US Federal Trade Commission (FTC) officials recently met with representatives from the Center for Democracy and Technology (CDT) and several other privacy groups concerning a complaint filed by the groups Feb. 26 against Intel , says Ari Schwartz, a policy analyst at the CDT.
The complaint asks the FTC to halt distribution of the Pentium III chip because an identifying serial number on the chip can be used to track computers.
In response to criticism from privacy groups, Intel previously said it would ship the process-based serial identification feature in the "off" mode. Despite that action, Schwartz says he is worried third-party software may be designed to enable the feature without a user's knowledge.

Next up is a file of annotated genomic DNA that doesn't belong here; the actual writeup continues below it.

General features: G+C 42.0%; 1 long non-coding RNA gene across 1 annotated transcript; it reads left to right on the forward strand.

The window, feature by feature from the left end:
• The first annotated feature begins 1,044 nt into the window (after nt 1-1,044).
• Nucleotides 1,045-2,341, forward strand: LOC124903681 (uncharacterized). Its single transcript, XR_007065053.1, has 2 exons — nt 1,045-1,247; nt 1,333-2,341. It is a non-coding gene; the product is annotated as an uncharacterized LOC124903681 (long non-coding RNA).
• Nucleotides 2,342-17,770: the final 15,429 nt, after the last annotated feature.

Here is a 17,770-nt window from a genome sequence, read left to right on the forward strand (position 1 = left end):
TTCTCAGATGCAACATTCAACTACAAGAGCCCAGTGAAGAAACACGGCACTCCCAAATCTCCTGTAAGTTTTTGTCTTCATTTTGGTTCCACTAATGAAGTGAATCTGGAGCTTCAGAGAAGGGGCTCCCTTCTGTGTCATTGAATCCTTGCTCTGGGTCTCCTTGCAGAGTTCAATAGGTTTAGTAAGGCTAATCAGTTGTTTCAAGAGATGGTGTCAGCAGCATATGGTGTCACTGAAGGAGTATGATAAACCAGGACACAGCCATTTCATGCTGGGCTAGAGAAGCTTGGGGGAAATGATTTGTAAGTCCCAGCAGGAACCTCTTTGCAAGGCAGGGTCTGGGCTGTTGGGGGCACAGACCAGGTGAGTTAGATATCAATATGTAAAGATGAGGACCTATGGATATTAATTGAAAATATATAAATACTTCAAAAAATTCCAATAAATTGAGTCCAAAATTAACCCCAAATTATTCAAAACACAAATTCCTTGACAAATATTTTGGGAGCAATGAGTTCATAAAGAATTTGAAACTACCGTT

Intel has also met with the FTC and will probably meet with the agency again on the issue, says George Alfs, an Intel spokesman. He says the FTC hasn't started an investigation and called the discussions with the agency part of an "open dialogue."
Alfs says Intel believes the chip's identifying feature has value in the corporate environment for use in asset and information management.
An FTC spokeswoman cautioned against reading anything into the meetings. She said the complaint by the consumer groups is something the agency is "giving serious consideration to" but that no action has been taken.